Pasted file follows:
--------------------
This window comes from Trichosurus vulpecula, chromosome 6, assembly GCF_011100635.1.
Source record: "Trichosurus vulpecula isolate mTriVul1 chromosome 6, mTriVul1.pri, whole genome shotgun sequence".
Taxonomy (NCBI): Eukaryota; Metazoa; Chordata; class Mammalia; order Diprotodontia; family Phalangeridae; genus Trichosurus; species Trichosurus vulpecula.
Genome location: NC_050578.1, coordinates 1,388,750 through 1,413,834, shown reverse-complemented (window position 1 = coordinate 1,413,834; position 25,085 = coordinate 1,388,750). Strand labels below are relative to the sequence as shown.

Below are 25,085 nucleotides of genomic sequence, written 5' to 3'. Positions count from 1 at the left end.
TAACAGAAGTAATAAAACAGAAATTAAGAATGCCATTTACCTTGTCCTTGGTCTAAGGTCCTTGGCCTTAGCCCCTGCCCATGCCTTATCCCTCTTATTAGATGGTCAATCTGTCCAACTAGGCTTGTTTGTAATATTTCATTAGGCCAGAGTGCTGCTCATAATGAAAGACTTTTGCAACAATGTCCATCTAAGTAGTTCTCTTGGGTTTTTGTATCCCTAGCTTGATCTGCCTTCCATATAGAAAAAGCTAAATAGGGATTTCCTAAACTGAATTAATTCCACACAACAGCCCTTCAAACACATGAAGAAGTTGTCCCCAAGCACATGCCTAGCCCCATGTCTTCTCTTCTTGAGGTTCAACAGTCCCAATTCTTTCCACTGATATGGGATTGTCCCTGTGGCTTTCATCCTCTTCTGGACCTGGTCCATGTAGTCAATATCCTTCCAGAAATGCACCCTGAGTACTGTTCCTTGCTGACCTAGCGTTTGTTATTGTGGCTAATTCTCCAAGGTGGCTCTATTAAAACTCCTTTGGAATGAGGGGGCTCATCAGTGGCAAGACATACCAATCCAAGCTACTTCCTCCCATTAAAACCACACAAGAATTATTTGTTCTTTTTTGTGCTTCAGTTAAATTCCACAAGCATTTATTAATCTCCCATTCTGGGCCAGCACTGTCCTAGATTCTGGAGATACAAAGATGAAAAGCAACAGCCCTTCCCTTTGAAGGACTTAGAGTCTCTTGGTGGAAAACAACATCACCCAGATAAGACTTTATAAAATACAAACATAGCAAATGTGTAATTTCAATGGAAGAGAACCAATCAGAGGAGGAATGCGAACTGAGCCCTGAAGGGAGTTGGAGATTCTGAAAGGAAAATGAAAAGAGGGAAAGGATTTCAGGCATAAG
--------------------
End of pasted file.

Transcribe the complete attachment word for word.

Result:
This window comes from Trichosurus vulpecula, chromosome 6, assembly GCF_011100635.1.
Source record: "Trichosurus vulpecula isolate mTriVul1 chromosome 6, mTriVul1.pri, whole genome shotgun sequence".
Taxonomy (NCBI): Eukaryota; Metazoa; Chordata; class Mammalia; order Diprotodontia; family Phalangeridae; genus Trichosurus; species Trichosurus vulpecula.
Genome location: NC_050578.1, coordinates 1,388,750 through 1,413,834, shown reverse-complemented (window position 1 = coordinate 1,413,834; position 25,085 = coordinate 1,388,750). Strand labels below are relative to the sequence as shown.

Below are 25,085 nucleotides of genomic sequence, written 5' to 3'. Positions count from 1 at the left end.
TAACAGAAGTAATAAAACAGAAATTAAGAATGCCATTTACCTTGTCCTTGGTCTAAGGTCCTTGGCCTTAGCCCCTGCCCATGCCTTATCCCTCTTATTAGATGGTCAATCTGTCCAACTAGGCTTGTTTGTAATATTTCATTAGGCCAGAGTGCTGCTCATAATGAAAGACTTTTGCAACAATGTCCATCTAAGTAGTTCTCTTGGGTTTTTGTATCCCTAGCTTGATCTGCCTTCCATATAGAAAAAGCTAAATAGGGATTTCCTAAACTGAATTAATTCCACACAACAGCCCTTCAAACACATGAAGAAGTTGTCCCCAAGCACATGCCTAGCCCCATGTCTTCTCTTCTTGAGGTTCAACAGTCCCAATTCTTTCCACTGATATGGGATTGTCCCTGTGGCTTTCATCCTCTTCTGGACCTGGTCCATGTAGTCAATATCCTTCCAGAAATGCACCCTGAGTACTGTTCCTTGCTGACCTAGCGTTTGTTATTGTGGCTAATTCTCCAAGGTGGCTCTATTAAAACTCCTTTGGAATGAGGGGGCTCATCAGTGGCAAGACATACCAATCCAAGCTACTTCCTCCCATTAAAACCACACAAGAATTATTTGTTCTTTTTTGTGCTTCAGTTAAATTCCACAAGCATTTATTAATCTCCCATTCTGGGCCAGCACTGTCCTAGATTCTGGAGATACAAAGATGAAAAGCAACAGCCCTTCCCTTTGAAGGACTTAGAGTCTCTTGGTGGAAAACAACATCACCCAGATAAGACTTTATAAAATACAAACATAGCAAATGTGTAATTTCAATGGAAGAGAACCAATCAGAGGAGGAATGCGAACTGAGCCCTGAAGGGAGTTGGAGATTCTGAAAGGAAAATGAAAAGAGGGAAAGGATTTCAGGCATAAG